The story about the retirees refusing to allow their pup Lancelot to shuffle off this mortal coil when his natural life ended by ordering Lancelot Encore (cute puppy pictures), the first one-off, made to order, cloned animal, is interesting to me more for what it says about the older couple, Ed and Nina, than what it says about technology.
Cloning is old hat. It’s been going on for some time successfully now. The news nature of this comes from the fact a person was able to pay lots of money and get a “copy” of their preferred pooch. It’s an “Imagine that” kind of thing, nothing more, from the technology side.
But the couple intrigue me.
Have you ever experienced an idyllic situation? The light is just right, the leaves in the trees, the grass under your feet, the water of the river and the touch of sand in the barbeque. We want them to continue forever. We desire to hold onto these minutes and relish the moments as they fly inexorably onward, until we’re packing the car again and driving home and back to work grind on Monday.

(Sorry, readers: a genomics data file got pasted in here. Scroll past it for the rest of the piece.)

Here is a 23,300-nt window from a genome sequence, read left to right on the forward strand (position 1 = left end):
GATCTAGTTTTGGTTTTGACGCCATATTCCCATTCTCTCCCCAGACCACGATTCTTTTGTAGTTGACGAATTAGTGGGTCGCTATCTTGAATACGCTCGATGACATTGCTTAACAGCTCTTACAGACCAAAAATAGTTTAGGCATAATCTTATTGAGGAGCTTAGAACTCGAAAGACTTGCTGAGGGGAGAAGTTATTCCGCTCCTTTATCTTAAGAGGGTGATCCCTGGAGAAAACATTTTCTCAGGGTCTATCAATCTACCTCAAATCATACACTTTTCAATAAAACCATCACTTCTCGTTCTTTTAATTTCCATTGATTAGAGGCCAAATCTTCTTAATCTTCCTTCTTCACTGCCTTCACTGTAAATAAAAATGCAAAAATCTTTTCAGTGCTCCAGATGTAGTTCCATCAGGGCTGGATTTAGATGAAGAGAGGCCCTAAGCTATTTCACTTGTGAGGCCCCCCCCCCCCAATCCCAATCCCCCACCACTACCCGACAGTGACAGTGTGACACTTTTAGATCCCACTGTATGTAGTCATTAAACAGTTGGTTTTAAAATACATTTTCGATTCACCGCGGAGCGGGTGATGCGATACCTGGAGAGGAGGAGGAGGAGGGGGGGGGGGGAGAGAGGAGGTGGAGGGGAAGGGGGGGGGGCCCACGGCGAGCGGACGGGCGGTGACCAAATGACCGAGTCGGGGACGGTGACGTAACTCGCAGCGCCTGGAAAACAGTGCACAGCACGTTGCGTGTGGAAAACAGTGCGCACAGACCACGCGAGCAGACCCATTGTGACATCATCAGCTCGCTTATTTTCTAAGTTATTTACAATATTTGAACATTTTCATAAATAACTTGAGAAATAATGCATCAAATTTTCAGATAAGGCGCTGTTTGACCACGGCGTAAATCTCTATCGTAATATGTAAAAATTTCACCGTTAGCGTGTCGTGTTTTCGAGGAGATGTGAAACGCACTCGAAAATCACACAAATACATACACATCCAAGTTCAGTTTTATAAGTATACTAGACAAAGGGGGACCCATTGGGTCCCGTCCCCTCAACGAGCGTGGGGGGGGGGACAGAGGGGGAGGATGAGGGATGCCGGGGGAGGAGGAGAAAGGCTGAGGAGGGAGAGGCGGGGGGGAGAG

There is an undeniable desire to freeze frame life and contain the moments that we find are perfect. But life keeps moving and so must we.
Miss Havisham perpetually in her moth eaten wedding dress with the rotten cake would have cloned her beloved had she the change.
And so the Otto family have become the Miss Havisham of our age. Technology can fix everything, including bringing the dead back to life.
When we insist on living “as things were” we deprive ourselves of our future. When we insist on constraining our lives to some eternal “present perfect” we forego any growth, sorrow, or joy or the other parts of life which are necessary for normal human function.
Humans may wish for an eternal ideal, for that perfect time. However, we need the eternal change and constant motion through which this world functions. To hold onto things which must change, forcing them through our own force of will to remain unchanged, is to deny our own humanity and to fade from the real life which would beckon us onward.
Death is as much a part of life as life itself. Not in an Eastern Yin/Yang way, but in a Western form of closure. We begin, we pass, and we end. Everything in our life follows the same path on different time tables.
And so the Otto family have relegated themselves to the eternal past. They may continue to grow old and pass through this world, but they have achieved no nirvana or eternal blissful stasis.
Lancelot Encore will die too. None are god enough to prevent that. And Ed and Nina will together sit in their moth-eaten wedding dress beside their rotten wedding cake, watching out the window with hope that Lancelot will once again run through their lives.
It’s not happiness, it’s Havisham.